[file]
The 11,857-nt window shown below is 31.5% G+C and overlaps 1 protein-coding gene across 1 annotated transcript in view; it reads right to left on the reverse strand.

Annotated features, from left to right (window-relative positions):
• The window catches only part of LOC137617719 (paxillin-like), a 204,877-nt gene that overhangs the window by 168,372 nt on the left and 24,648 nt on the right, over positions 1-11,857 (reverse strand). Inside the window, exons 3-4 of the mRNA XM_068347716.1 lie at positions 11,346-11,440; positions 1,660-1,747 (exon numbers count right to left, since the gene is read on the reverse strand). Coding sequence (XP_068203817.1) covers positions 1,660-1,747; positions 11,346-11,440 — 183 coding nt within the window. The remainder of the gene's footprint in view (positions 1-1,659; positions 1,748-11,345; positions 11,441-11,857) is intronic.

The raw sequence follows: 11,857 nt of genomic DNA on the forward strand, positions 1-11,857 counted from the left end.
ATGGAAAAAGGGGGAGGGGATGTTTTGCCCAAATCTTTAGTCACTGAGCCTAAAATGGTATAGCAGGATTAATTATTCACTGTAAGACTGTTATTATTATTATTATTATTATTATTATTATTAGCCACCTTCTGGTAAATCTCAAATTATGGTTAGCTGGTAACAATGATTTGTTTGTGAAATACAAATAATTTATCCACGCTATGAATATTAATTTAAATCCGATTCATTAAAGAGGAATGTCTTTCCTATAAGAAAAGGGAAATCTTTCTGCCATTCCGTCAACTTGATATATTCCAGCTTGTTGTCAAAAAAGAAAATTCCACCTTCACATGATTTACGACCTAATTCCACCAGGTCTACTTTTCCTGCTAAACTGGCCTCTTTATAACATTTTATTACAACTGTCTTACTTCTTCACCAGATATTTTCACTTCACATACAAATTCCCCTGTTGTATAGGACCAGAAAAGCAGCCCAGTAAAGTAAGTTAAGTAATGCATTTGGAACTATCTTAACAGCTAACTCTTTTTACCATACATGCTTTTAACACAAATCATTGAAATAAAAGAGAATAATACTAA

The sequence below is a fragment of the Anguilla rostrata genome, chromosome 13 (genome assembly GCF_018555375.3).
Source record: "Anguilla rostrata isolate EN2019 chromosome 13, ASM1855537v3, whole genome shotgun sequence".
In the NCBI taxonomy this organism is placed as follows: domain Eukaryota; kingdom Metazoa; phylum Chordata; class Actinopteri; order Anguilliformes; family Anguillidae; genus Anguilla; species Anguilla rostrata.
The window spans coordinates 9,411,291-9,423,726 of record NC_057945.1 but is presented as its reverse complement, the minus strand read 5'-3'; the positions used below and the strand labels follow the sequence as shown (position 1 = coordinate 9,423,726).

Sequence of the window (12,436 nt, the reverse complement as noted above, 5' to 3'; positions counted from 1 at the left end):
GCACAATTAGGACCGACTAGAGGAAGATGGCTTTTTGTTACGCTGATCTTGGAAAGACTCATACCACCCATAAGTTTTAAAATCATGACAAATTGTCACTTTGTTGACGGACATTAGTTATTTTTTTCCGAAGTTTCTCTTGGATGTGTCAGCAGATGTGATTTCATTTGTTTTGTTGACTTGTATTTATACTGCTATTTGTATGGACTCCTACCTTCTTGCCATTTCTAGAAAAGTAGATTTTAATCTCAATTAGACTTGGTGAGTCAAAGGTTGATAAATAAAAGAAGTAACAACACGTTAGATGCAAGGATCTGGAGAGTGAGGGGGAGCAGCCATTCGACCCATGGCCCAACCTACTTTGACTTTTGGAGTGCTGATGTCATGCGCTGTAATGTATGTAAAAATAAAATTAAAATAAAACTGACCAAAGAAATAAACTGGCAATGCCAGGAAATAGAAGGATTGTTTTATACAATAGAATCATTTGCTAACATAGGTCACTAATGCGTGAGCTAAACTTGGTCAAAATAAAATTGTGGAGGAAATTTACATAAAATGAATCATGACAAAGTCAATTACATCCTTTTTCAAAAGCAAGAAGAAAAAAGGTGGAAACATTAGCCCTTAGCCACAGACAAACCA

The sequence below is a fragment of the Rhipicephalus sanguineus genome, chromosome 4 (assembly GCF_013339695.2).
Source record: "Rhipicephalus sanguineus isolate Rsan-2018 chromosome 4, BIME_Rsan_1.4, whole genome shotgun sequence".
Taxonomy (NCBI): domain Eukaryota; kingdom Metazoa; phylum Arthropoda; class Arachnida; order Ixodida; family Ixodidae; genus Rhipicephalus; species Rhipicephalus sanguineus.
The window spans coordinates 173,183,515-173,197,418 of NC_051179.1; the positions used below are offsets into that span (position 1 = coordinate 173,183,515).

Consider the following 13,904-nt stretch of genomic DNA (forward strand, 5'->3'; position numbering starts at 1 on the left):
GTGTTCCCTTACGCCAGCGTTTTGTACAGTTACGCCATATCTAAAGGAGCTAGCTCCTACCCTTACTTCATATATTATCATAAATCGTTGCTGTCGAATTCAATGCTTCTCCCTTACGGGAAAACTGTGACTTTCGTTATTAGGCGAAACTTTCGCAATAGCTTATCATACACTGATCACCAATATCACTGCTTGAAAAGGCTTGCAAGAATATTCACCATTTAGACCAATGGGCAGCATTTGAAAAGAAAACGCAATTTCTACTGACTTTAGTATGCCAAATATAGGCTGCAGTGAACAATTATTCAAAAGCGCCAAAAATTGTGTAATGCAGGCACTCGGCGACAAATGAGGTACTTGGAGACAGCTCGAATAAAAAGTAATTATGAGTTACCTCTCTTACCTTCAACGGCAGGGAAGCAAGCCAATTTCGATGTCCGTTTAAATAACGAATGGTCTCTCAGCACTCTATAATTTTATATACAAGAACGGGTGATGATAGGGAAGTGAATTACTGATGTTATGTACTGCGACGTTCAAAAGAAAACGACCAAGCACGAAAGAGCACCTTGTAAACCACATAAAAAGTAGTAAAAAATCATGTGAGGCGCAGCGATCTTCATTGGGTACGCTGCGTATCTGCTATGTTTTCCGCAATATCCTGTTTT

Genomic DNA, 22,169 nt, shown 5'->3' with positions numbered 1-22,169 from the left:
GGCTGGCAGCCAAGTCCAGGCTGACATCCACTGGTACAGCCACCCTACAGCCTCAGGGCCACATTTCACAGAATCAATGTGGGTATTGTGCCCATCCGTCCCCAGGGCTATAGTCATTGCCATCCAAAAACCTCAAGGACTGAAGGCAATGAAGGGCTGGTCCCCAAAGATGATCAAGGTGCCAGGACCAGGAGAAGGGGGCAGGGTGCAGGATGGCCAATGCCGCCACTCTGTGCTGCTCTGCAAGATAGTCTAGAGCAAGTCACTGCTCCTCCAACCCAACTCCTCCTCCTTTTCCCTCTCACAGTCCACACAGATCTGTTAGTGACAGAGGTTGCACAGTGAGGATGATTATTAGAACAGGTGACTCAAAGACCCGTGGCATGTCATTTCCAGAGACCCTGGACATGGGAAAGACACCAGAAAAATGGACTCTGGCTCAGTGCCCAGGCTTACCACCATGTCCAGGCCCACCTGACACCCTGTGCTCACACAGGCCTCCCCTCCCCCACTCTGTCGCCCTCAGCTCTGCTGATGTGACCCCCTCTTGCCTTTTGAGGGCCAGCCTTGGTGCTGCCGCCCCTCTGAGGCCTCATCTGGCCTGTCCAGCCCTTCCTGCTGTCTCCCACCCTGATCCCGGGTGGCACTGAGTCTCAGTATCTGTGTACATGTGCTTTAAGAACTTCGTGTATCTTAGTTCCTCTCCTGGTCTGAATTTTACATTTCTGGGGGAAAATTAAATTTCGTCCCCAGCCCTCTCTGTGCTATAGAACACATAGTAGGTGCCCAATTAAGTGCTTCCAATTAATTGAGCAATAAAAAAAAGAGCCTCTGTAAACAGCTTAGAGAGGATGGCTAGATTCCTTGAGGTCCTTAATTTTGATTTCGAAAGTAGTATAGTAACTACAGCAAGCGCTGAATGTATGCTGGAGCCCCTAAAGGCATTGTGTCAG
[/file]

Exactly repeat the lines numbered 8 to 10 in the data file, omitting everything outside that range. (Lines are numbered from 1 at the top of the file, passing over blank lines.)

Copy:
In the NCBI taxonomy this organism is placed as follows: domain Eukaryota; kingdom Metazoa; phylum Chordata; class Actinopteri; order Anguilliformes; family Anguillidae; genus Anguilla; species Anguilla rostrata.
The window spans coordinates 9,411,291-9,423,726 of record NC_057945.1 but is presented as its reverse complement, the minus strand read 5'-3'; the positions used below and the strand labels follow the sequence as shown (position 1 = coordinate 9,423,726).

Sequence of the window (12,436 nt, the reverse complement as noted above, 5' to 3'; positions counted from 1 at the left end):